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How to detect buyers lying about their proficiency in a language


the_civil_panda

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I've noticed from some posts that some buyers order and then find out that the seller isn't proficent in English or any language they claim to be proficient in. I know most people aren't swimming in cash and just want the service they're promised.

the trick is to first check out if they have any samples of their work. However, they could've copied that, so look for something that's rare and couldn't be copied. Secondly, notice their spelling and punctuation in the description. And finally, the best advice I can give you is to go to their profile and see whether they've taken the Fiverr English test and how they scored, I would say that's the litmus test for determining whether the seller is actually fluent in English.

If they're claiming to be proficient in a language other than English, check the reviews. That should give you an indication as to whether they're being truthful or not.

Good luck, don't get scammed!

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4 hours ago, the_civil_panda said:

And finally, the best advice I can give you is to go to their profile and see whether they've taken the Fiverr English test and how they scored, I would say that's the litmus test for determining whether the seller is actually fluent in English.

Not really. I thought it was a silly test. They gave me 40 minutes to take the test and I finished it in less than 10 minutes. I scored a 9/10, which was lower than some of the sellers I've considered buying from (and who I found couldn't even string a decent sentence together).

For me, the best test of a seller's English ability is to chat with them in the order chats or do a quick Zoom call. I also like to do a mini order to test their services out and see what it's like to work with them.

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Simply by

  • Description check
  • Brief conversation
  • Asking complex questions
  • Grammar check
  • Ask for references 
  • Writing samples

Lastly pose complex questions and scenarios and be attentive to their replies.I also provide services in various languages. Feel free to ping me.

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Hey! I would recommend to arrange a quick 10min call with the seller and you will be just fine. 

Every time I purchase a gig, I always have a call with the seller prior to finalising the order. The reason for this is that knowing a language is one thing, but understanding what someone is asking, in this case the buyer, it's another thing. 

Arrange a call, you won't regret it. If the seller doesn't want, then maybe you need to change seller. 

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18 minutes ago, roundedsquares said:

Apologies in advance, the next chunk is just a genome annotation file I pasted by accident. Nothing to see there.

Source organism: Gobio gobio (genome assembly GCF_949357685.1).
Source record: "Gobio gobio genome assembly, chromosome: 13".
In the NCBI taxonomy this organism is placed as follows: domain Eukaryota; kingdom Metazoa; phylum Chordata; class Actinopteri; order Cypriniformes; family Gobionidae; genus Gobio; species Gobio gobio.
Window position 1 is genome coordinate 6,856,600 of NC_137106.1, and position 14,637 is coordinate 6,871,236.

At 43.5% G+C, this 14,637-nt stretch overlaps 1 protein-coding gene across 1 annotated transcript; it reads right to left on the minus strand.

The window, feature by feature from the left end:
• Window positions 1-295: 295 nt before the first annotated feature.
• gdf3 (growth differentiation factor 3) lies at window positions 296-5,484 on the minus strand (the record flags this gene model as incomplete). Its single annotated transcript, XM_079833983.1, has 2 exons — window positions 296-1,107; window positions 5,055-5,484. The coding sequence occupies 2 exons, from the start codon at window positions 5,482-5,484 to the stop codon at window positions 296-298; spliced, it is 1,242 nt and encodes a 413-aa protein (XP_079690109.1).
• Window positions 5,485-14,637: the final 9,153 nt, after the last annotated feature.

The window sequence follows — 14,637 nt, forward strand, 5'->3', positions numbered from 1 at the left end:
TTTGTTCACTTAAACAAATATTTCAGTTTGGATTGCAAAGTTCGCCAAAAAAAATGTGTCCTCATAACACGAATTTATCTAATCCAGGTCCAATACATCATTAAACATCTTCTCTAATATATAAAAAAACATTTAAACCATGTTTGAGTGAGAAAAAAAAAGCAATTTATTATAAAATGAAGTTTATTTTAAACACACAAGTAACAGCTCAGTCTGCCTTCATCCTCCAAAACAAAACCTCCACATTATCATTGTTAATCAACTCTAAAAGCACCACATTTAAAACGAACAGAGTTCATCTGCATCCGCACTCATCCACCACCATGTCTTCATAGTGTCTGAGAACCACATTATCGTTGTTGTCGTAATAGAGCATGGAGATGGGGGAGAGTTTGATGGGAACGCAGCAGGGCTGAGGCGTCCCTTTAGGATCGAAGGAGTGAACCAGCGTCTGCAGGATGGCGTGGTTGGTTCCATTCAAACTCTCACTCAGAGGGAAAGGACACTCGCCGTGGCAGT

Hey! I would recommend to arrange a quick 10min call with the seller and you will be just fine. 

Every time I purchase a gig, I always have a call with the seller prior to finalising the order. The reason for this is that knowing a language is one thing, but understanding what someone is asking, in this case the buyer, it's another thing. 

Arrange a call, you won't regret it. If the seller doesn't want, then maybe you need to change seller. 

TOS:

image.thumb.png.ca585911f2501ded5c8cd964643de89a.png

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Talk: Engage in conversation to assess fluency.

Tests: Use language proficiency tests.

Samples: Request work examples.

Terms: Test specific vocabulary.

Culture: Ask about cultural knowledge.

Responses: Watch response speed.

Complexity: Use intricate language.

Mistakes: Note common errors.

Tasks: Assign small language tests.

Grammar: Check for errors.

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  • 1 month later...
22 minutes ago, monoara_1526 said:

Thanks for your right comment 

What’s so right about it? All the scammers cheat on that test anyway. It’s not a good way to judge if somebody is a fluent English speaker.

EDIT: Oh, I see you cheated on it too...

Edited by vibronx
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  • 3 weeks later...

Yes, this topic holds significant importance. There are numerous valuable suggestions here, and I'm grateful for all the insightful contributions. However, I'd like to bring up an observation: What might occur if an English-proficient seller lacks a strong understanding of the services they're providing? Recognizing and comprehending the services is equally crucial.
Other hand, someone is very well at conversation than speaking to understand the projects. So you can check the reviews provided by many buyers. And then you can start the projects with the seller.